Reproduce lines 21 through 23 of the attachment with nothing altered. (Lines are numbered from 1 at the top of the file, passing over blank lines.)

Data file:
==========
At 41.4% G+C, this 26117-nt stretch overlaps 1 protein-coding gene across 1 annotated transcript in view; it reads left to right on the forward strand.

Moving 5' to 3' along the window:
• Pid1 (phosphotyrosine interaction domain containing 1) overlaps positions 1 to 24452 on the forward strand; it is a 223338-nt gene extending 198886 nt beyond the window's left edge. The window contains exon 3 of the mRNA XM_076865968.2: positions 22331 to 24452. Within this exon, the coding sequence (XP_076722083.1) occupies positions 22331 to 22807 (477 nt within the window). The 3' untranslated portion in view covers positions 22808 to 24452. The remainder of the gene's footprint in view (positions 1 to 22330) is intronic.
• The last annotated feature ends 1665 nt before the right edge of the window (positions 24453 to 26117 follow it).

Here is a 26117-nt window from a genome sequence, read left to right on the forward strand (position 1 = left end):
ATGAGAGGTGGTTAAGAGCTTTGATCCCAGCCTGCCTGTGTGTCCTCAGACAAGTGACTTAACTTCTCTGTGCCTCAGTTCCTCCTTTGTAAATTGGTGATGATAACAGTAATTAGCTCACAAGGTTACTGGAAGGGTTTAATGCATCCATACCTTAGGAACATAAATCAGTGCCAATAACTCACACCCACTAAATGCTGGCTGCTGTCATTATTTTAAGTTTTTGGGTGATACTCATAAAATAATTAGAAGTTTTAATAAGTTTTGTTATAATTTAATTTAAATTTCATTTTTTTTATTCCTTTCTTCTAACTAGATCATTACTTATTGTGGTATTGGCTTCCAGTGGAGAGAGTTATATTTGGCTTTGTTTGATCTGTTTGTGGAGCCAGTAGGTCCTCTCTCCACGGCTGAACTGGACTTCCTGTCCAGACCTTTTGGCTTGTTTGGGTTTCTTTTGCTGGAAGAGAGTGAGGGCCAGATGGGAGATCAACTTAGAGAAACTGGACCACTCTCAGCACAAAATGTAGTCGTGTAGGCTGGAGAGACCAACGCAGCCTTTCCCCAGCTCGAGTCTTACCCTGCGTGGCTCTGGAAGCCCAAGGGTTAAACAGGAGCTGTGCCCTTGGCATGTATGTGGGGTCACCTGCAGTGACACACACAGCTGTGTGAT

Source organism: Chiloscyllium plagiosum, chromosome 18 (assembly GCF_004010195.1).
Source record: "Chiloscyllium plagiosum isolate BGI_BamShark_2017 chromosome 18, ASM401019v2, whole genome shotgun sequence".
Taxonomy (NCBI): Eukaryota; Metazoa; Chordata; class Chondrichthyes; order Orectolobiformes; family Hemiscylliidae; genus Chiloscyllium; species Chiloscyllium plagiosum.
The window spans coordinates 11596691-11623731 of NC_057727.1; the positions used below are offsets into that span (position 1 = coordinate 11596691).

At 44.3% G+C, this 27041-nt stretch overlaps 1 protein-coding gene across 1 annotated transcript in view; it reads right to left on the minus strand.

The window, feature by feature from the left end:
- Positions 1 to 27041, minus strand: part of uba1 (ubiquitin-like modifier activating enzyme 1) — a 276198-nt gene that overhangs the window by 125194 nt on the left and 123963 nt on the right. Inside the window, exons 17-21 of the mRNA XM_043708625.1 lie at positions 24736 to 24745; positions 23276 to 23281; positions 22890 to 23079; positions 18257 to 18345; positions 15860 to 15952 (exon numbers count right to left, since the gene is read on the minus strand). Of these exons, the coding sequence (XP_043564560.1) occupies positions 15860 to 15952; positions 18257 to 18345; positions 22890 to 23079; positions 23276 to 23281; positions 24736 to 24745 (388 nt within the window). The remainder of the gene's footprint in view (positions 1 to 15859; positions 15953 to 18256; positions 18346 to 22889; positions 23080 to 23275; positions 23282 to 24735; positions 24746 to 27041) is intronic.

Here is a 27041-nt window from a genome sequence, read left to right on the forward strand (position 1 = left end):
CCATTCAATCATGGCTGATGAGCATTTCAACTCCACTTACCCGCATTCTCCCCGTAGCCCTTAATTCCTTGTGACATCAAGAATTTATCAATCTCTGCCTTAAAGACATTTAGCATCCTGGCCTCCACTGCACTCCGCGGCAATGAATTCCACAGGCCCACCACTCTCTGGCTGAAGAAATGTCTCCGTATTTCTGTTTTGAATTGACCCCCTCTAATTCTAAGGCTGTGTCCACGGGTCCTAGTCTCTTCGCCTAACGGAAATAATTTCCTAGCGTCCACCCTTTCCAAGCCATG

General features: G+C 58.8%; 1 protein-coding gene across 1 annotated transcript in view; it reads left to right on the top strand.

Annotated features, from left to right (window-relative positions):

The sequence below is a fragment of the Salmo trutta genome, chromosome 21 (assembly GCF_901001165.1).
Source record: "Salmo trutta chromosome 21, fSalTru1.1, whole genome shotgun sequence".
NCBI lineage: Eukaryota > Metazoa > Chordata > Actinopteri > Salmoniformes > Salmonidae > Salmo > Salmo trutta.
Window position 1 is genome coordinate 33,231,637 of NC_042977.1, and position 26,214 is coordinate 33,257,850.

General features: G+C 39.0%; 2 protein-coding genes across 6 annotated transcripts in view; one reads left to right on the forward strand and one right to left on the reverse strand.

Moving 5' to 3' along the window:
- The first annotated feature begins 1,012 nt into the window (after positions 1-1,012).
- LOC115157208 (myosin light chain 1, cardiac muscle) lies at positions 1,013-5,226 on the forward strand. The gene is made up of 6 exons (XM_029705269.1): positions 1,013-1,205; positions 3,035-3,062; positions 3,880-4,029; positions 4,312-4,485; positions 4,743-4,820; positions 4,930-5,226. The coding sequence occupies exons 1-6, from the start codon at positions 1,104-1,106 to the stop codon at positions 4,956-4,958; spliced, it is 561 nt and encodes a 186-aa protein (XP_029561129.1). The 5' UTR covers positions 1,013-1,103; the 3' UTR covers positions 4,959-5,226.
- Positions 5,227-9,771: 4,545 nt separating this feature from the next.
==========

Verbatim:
Window position 1 is genome coordinate 33,231,637 of NC_042977.1, and position 26,214 is coordinate 33,257,850.

General features: G+C 39.0%; 2 protein-coding genes across 6 annotated transcripts in view; one reads left to right on the forward strand and one right to left on the reverse strand.

Moving 5' to 3' along the window: